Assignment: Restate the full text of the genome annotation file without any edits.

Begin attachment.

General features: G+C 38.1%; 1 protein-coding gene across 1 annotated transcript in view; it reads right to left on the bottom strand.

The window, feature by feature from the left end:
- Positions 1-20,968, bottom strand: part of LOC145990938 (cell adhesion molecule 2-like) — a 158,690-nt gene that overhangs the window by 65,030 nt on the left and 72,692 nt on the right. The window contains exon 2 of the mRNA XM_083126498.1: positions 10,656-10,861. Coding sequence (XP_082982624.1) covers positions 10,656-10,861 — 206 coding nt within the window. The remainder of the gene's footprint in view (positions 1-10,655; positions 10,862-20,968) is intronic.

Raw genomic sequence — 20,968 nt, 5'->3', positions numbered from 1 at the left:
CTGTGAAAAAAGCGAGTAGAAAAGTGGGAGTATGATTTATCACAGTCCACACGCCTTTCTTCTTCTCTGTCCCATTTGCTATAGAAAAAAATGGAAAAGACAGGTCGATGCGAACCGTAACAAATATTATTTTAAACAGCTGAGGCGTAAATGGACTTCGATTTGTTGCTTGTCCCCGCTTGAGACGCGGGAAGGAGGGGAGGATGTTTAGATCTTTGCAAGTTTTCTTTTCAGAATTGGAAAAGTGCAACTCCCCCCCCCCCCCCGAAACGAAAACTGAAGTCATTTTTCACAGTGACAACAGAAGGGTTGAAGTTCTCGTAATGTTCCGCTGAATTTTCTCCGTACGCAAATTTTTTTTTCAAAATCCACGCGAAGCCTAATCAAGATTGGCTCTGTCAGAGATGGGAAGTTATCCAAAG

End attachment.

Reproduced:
General features: G+C 38.1%; 1 protein-coding gene across 1 annotated transcript in view; it reads right to left on the bottom strand.

The window, feature by feature from the left end:
- Positions 1-20,968, bottom strand: part of LOC145990938 (cell adhesion molecule 2-like) — a 158,690-nt gene that overhangs the window by 65,030 nt on the left and 72,692 nt on the right. The window contains exon 2 of the mRNA XM_083126498.1: positions 10,656-10,861. Coding sequence (XP_082982624.1) covers positions 10,656-10,861 — 206 coding nt within the window. The remainder of the gene's footprint in view (positions 1-10,655; positions 10,862-20,968) is intronic.

Raw genomic sequence — 20,968 nt, 5'->3', positions numbered from 1 at the left:
CTGTGAAAAAAGCGAGTAGAAAAGTGGGAGTATGATTTATCACAGTCCACACGCCTTTCTTCTTCTCTGTCCCATTTGCTATAGAAAAAAATGGAAAAGACAGGTCGATGCGAACCGTAACAAATATTATTTTAAACAGCTGAGGCGTAAATGGACTTCGATTTGTTGCTTGTCCCCGCTTGAGACGCGGGAAGGAGGGGAGGATGTTTAGATCTTTGCAAGTTTTCTTTTCAGAATTGGAAAAGTGCAACTCCCCCCCCCCCCCCGAAACGAAAACTGAAGTCATTTTTCACAGTGACAACAGAAGGGTTGAAGTTCTCGTAATGTTCCGCTGAATTTTCTCCGTACGCAAATTTTTTTTTCAAAATCCACGCGAAGCCTAATCAAGATTGGCTCTGTCAGAGATGGGAAGTTATCCAAAG